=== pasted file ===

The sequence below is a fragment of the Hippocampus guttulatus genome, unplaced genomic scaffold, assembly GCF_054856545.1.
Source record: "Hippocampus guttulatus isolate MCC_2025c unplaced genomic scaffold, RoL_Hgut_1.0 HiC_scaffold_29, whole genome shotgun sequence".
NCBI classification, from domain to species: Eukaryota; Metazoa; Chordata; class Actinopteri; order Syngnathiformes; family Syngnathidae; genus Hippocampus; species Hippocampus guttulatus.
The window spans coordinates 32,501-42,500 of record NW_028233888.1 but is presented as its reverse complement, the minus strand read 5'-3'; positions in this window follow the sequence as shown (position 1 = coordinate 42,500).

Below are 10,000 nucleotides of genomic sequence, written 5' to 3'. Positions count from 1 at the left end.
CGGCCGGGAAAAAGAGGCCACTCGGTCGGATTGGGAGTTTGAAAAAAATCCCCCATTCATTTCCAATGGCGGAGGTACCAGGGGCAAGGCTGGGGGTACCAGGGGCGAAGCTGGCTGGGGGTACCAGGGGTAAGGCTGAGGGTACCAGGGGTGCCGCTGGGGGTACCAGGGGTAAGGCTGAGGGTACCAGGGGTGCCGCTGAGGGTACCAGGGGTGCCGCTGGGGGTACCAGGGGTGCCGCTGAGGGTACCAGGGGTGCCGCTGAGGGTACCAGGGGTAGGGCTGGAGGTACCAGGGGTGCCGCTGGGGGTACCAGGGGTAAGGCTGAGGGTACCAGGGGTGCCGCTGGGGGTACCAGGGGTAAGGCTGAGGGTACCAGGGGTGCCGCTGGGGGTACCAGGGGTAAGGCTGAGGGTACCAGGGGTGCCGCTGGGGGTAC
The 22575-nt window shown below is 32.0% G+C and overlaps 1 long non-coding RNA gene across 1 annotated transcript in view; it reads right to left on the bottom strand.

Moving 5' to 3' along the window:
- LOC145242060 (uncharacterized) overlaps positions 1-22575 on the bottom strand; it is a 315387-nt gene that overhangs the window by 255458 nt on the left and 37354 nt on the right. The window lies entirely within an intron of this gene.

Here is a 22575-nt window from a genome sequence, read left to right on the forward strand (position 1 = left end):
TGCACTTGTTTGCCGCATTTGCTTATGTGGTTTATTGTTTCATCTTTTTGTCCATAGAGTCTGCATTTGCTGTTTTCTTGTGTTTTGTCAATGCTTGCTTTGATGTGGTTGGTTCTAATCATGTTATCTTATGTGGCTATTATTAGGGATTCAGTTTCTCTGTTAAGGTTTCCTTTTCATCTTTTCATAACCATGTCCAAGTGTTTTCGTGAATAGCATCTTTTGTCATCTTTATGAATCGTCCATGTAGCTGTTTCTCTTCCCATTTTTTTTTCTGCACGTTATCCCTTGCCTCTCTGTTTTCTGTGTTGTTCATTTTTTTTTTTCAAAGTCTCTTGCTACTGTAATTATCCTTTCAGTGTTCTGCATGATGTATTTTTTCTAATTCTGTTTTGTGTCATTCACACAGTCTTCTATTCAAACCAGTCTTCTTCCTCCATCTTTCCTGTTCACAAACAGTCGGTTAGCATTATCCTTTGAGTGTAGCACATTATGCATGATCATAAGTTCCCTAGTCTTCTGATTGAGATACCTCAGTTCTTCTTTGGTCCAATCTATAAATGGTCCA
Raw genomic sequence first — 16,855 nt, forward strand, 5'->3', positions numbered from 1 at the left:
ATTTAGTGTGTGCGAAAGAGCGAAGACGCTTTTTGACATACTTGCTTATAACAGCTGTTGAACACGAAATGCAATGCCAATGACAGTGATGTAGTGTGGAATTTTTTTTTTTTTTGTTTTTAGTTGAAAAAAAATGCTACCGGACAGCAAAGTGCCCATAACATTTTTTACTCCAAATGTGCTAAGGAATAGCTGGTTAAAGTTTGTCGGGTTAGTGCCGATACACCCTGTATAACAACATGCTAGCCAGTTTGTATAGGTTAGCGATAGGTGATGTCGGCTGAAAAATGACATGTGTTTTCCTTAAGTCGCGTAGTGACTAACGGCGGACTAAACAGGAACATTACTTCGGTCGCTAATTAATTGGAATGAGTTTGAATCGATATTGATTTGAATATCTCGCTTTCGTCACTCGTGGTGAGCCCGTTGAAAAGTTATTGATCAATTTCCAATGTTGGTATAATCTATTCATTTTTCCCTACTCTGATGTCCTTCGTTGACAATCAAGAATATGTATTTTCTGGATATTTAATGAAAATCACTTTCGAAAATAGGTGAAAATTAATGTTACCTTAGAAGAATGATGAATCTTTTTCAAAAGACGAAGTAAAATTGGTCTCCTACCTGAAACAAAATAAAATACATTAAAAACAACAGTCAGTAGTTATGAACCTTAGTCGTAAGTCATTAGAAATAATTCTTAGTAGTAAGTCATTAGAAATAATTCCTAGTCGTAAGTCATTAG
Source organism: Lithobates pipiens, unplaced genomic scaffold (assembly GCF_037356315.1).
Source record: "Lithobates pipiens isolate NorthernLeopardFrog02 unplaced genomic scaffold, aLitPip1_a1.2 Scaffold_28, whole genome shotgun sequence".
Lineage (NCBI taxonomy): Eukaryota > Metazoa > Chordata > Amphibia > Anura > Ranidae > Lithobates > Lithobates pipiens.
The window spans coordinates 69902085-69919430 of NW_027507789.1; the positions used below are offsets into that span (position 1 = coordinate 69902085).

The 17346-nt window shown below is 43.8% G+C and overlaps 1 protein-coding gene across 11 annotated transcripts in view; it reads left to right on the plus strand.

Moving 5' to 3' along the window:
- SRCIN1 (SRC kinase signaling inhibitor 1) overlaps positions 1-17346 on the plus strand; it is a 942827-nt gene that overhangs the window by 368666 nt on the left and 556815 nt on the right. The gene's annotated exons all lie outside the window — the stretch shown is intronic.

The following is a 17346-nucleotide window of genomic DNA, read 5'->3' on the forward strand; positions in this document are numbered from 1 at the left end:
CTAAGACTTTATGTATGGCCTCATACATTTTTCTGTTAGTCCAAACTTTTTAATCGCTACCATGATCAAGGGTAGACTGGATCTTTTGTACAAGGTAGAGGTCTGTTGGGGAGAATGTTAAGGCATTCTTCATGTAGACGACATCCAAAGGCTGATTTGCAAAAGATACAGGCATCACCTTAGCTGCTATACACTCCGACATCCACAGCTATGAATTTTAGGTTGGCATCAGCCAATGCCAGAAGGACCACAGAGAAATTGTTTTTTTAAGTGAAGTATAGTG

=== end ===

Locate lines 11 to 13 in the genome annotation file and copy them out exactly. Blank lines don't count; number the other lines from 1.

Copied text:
TGCACTTGTTTGCCGCATTTGCTTATGTGGTTTATTGTTTCATCTTTTTGTCCATAGAGTCTGCATTTGCTGTTTTCTTGTGTTTTGTCAATGCTTGCTTTGATGTGGTTGGTTCTAATCATGTTATCTTATGTGGCTATTATTAGGGATTCAGTTTCTCTGTTAAGGTTTCCTTTTCATCTTTTCATAACCATGTCCAAGTGTTTTCGTGAATAGCATCTTTTGTCATCTTTATGAATCGTCCATGTAGCTGTTTCTCTTCCCATTTTTTTTTCTGCACGTTATCCCTTGCCTCTCTGTTTTCTGTGTTGTTCATTTTTTTTTTTCAAAGTCTCTTGCTACTGTAATTATCCTTTCAGTGTTCTGCATGATGTATTTTTTCTAATTCTGTTTTGTGTCATTCACACAGTCTTCTATTCAAACCAGTCTTCTTCCTCCATCTTTCCTGTTCACAAACAGTCGGTTAGCATTATCCTTTGAGTGTAGCACATTATGCATGATCATAAGTTCCCTAGTCTTCTGATTGAGATACCTCAGTTCTTCTTTGGTCCAATCTATAAATGGTCCA
Raw genomic sequence first — 16,855 nt, forward strand, 5'->3', positions numbered from 1 at the left:
ATTTAGTGTGTGCGAAAGAGCGAAGACGCTTTTTGACATACTTGCTTATAACAGCTGTTGAACACGAAATGCAATGCCAATGACAGTGATGTAGTGTGGAATTTTTTTTTTTTTTGTTTTTAGTTGAAAAAAAATGCTACCGGACAGCAAAGTGCCCATAACATTTTTTACTCCAAATGTGCTAAGGAATAGCTGGTTAAAGTTTGTCGGGTTAGTGCCGATACACCCTGTATAACAACATGCTAGCCAGTTTGTATAGGTTAGCGATAGGTGATGTCGGCTGAAAAATGACATGTGTTTTCCTTAAGTCGCGTAGTGACTAACGGCGGACTAAACAGGAACATTACTTCGGTCGCTAATTAATTGGAATGAGTTTGAATCGATATTGATTTGAATATCTCGCTTTCGTCACTCGTGGTGAGCCCGTTGAAAAGTTATTGATCAATTTCCAATGTTGGTATAATCTATTCATTTTTCCCTACTCTGATGTCCTTCGTTGACAATCAAGAATATGTATTTTCTGGATATTTAATGAAAATCACTTTCGAAAATAGGTGAAAATTAATGTTACCTTAGAAGAATGATGAATCTTTTTCAAAAGACGAAGTAAAATTGGTCTCCTACCTGAAACAAAATAAAATACATTAAAAACAACAGTCAGTAGTTATGAACCTTAGTCGTAAGTCATTAGAAATAATTCTTAGTAGTAAGTCATTAGAAATAATTCCTAGTCGTAAGTCATTAG